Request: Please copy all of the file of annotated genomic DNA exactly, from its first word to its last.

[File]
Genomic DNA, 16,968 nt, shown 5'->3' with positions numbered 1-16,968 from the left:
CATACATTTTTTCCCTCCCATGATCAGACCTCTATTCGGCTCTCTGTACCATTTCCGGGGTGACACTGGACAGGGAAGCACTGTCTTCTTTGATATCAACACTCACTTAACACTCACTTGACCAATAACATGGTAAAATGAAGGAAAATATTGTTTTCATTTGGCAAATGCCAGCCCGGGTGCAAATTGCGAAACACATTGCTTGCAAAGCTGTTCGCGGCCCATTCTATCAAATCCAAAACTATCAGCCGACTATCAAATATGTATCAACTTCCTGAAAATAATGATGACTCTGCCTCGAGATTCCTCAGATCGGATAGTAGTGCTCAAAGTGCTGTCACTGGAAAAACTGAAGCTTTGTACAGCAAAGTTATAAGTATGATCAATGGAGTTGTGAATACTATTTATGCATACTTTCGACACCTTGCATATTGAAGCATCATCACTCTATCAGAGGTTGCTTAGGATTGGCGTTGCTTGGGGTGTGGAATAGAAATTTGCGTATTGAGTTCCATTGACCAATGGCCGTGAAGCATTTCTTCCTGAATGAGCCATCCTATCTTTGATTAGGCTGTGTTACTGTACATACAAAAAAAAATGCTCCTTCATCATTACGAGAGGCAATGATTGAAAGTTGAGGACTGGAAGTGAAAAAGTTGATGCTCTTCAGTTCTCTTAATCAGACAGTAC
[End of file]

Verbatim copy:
Genomic DNA, 16,968 nt, shown 5'->3' with positions numbered 1-16,968 from the left:
CATACATTTTTTCCCTCCCATGATCAGACCTCTATTCGGCTCTCTGTACCATTTCCGGGGTGACACTGGACAGGGAAGCACTGTCTTCTTTGATATCAACACTCACTTAACACTCACTTGACCAATAACATGGTAAAATGAAGGAAAATATTGTTTTCATTTGGCAAATGCCAGCCCGGGTGCAAATTGCGAAACACATTGCTTGCAAAGCTGTTCGCGGCCCATTCTATCAAATCCAAAACTATCAGCCGACTATCAAATATGTATCAACTTCCTGAAAATAATGATGACTCTGCCTCGAGATTCCTCAGATCGGATAGTAGTGCTCAAAGTGCTGTCACTGGAAAAACTGAAGCTTTGTACAGCAAAGTTATAAGTATGATCAATGGAGTTGTGAATACTATTTATGCATACTTTCGACACCTTGCATATTGAAGCATCATCACTCTATCAGAGGTTGCTTAGGATTGGCGTTGCTTGGGGTGTGGAATAGAAATTTGCGTATTGAGTTCCATTGACCAATGGCCGTGAAGCATTTCTTCCTGAATGAGCCATCCTATCTTTGATTAGGCTGTGTTACTGTACATACAAAAAAAAATGCTCCTTCATCATTACGAGAGGCAATGATTGAAAGTTGAGGACTGGAAGTGAAAAAGTTGATGCTCTTCAGTTCTCTTAATCAGACAGTAC